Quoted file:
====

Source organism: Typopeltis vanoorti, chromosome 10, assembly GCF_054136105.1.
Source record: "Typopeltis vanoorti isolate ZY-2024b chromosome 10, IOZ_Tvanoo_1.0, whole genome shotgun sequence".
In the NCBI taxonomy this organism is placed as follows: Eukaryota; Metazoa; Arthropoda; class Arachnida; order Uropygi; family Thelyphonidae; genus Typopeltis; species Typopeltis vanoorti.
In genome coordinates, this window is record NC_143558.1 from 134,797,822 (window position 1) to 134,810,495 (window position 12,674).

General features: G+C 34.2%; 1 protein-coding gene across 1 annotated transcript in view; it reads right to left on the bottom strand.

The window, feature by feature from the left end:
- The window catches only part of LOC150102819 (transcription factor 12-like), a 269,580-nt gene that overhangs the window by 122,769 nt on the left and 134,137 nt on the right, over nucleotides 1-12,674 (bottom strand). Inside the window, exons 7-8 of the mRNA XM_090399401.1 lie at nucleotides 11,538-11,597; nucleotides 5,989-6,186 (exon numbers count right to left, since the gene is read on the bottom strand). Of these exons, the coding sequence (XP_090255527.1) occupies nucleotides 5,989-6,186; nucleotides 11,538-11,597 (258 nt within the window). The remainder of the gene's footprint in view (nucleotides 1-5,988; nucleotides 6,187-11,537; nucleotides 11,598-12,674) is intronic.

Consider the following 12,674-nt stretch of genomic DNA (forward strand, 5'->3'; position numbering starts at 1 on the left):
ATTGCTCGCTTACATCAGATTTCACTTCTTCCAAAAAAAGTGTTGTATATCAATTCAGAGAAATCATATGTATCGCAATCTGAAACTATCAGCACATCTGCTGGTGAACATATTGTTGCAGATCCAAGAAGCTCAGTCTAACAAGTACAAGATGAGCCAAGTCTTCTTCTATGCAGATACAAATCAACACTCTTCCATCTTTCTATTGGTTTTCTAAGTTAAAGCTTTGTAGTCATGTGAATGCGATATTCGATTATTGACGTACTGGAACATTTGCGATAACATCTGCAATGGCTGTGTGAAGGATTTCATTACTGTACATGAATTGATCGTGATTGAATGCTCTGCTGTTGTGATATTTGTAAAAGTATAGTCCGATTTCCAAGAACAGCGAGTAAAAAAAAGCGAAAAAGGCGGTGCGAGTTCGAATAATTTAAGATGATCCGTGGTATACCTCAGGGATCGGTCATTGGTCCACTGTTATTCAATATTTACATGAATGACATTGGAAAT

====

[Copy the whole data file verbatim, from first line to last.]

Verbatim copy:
Source organism: Typopeltis vanoorti, chromosome 10, assembly GCF_054136105.1.
Source record: "Typopeltis vanoorti isolate ZY-2024b chromosome 10, IOZ_Tvanoo_1.0, whole genome shotgun sequence".
In the NCBI taxonomy this organism is placed as follows: Eukaryota; Metazoa; Arthropoda; class Arachnida; order Uropygi; family Thelyphonidae; genus Typopeltis; species Typopeltis vanoorti.
In genome coordinates, this window is record NC_143558.1 from 134,797,822 (window position 1) to 134,810,495 (window position 12,674).

General features: G+C 34.2%; 1 protein-coding gene across 1 annotated transcript in view; it reads right to left on the bottom strand.

The window, feature by feature from the left end:
- The window catches only part of LOC150102819 (transcription factor 12-like), a 269,580-nt gene that overhangs the window by 122,769 nt on the left and 134,137 nt on the right, over nucleotides 1-12,674 (bottom strand). Inside the window, exons 7-8 of the mRNA XM_090399401.1 lie at nucleotides 11,538-11,597; nucleotides 5,989-6,186 (exon numbers count right to left, since the gene is read on the bottom strand). Of these exons, the coding sequence (XP_090255527.1) occupies nucleotides 5,989-6,186; nucleotides 11,538-11,597 (258 nt within the window). The remainder of the gene's footprint in view (nucleotides 1-5,988; nucleotides 6,187-11,537; nucleotides 11,598-12,674) is intronic.

Consider the following 12,674-nt stretch of genomic DNA (forward strand, 5'->3'; position numbering starts at 1 on the left):
ATTGCTCGCTTACATCAGATTTCACTTCTTCCAAAAAAAGTGTTGTATATCAATTCAGAGAAATCATATGTATCGCAATCTGAAACTATCAGCACATCTGCTGGTGAACATATTGTTGCAGATCCAAGAAGCTCAGTCTAACAAGTACAAGATGAGCCAAGTCTTCTTCTATGCAGATACAAATCAACACTCTTCCATCTTTCTATTGGTTTTCTAAGTTAAAGCTTTGTAGTCATGTGAATGCGATATTCGATTATTGACGTACTGGAACATTTGCGATAACATCTGCAATGGCTGTGTGAAGGATTTCATTACTGTACATGAATTGATCGTGATTGAATGCTCTGCTGTTGTGATATTTGTAAAAGTATAGTCCGATTTCCAAGAACAGCGAGTAAAAAAAAGCGAAAAAGGCGGTGCGAGTTCGAATAATTTAAGATGATCCGTGGTATACCTCAGGGATCGGTCATTGGTCCACTGTTATTCAATATTTACATGAATGACATTGGAAAT